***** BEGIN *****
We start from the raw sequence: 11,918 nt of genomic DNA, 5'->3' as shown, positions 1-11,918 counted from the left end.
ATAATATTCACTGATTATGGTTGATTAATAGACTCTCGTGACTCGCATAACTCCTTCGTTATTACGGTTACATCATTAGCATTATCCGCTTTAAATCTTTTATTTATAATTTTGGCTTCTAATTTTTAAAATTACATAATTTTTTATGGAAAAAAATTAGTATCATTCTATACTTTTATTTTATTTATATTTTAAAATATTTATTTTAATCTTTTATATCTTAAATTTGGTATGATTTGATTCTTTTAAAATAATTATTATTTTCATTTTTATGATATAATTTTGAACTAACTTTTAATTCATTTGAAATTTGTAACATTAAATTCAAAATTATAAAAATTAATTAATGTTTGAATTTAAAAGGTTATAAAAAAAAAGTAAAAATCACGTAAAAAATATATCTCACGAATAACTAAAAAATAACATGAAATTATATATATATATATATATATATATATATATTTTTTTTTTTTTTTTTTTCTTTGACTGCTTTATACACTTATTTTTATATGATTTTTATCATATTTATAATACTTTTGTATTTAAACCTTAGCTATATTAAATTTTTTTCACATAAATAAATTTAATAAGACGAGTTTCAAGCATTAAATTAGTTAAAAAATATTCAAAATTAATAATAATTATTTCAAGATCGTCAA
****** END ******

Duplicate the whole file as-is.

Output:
We start from the raw sequence: 11,918 nt of genomic DNA, 5'->3' as shown, positions 1-11,918 counted from the left end.
ATAATATTCACTGATTATGGTTGATTAATAGACTCTCGTGACTCGCATAACTCCTTCGTTATTACGGTTACATCATTAGCATTATCCGCTTTAAATCTTTTATTTATAATTTTGGCTTCTAATTTTTAAAATTACATAATTTTTTATGGAAAAAAATTAGTATCATTCTATACTTTTATTTTATTTATATTTTAAAATATTTATTTTAATCTTTTATATCTTAAATTTGGTATGATTTGATTCTTTTAAAATAATTATTATTTTCATTTTTATGATATAATTTTGAACTAACTTTTAATTCATTTGAAATTTGTAACATTAAATTCAAAATTATAAAAATTAATTAATGTTTGAATTTAAAAGGTTATAAAAAAAAAGTAAAAATCACGTAAAAAATATATCTCACGAATAACTAAAAAATAACATGAAATTATATATATATATATATATATATATATATATTTTTTTTTTTTTTTTTTTCTTTGACTGCTTTATACACTTATTTTTATATGATTTTTATCATATTTATAATACTTTTGTATTTAAACCTTAGCTATATTAAATTTTTTTCACATAAATAAATTTAATAAGACGAGTTTCAAGCATTAAATTAGTTAAAAAATATTCAAAATTAATAATAATTATTTCAAGATCGTCAA